Market confidence is positive for the first time in nearly a year.
Builder confidence in the market for newly built single-family homes rose five points to 50 in May, according to the National Association of Home Builders (NAHB)/Wells Fargo Housing Market Index (HMI).
This marks the first time since July 2022 that sentiment levels have reached 50 and the fifth straight month that builder confidence has increased. The lack of existing homes for sale seems to be the biggest contributor behind the sentiment boost, even offsetting high mortgage and interest rates as well as supply challenges.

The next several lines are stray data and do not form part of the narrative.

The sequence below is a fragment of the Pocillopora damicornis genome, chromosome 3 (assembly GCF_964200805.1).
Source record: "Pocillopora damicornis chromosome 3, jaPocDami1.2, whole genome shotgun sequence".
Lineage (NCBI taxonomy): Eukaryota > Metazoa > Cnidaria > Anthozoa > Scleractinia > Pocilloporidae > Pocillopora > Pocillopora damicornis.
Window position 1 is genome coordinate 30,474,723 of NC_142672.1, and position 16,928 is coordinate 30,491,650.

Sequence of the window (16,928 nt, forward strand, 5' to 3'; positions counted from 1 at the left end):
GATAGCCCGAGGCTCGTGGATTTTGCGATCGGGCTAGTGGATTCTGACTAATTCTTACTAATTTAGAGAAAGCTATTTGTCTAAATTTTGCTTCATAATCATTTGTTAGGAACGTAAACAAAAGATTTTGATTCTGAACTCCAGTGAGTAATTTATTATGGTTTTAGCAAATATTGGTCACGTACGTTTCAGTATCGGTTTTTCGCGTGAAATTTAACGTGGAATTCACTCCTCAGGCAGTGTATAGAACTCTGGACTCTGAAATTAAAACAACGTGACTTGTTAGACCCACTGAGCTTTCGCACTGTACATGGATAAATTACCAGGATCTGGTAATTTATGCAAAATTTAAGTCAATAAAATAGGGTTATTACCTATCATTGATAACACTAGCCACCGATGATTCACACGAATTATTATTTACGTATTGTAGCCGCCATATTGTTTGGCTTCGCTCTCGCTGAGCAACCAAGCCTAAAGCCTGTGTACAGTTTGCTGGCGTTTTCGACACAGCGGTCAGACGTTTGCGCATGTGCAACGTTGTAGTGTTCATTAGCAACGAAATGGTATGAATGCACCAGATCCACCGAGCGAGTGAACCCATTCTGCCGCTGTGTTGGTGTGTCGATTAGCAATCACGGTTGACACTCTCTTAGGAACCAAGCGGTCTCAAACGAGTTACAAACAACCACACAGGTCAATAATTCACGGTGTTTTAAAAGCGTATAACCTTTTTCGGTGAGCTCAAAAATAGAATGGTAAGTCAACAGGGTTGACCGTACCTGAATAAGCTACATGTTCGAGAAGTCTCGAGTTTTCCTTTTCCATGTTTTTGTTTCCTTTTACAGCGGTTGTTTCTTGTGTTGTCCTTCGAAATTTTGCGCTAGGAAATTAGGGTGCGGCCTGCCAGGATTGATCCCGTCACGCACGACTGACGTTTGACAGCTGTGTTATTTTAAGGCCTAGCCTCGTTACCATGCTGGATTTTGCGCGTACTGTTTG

“Lack of existing inventory continues to drive buyers to new construction,” said NAHB chief economist, Robert Dietz.
Incentives for buying new construction such as mortgage rate buydowns and lowered pricing for extras seem to be winding down as demand grows. In December it was reported that 62% of builders were offering some kind of sales incentive; that number is down to 54% in May.
Regionally, on a three-month moving average, builder sentiment in the Midwest rose 2 points to 39. It increased 3 points to 52 in the south, increased 3 points to 41 in the west and remained unchanged at 45 in the Northeast.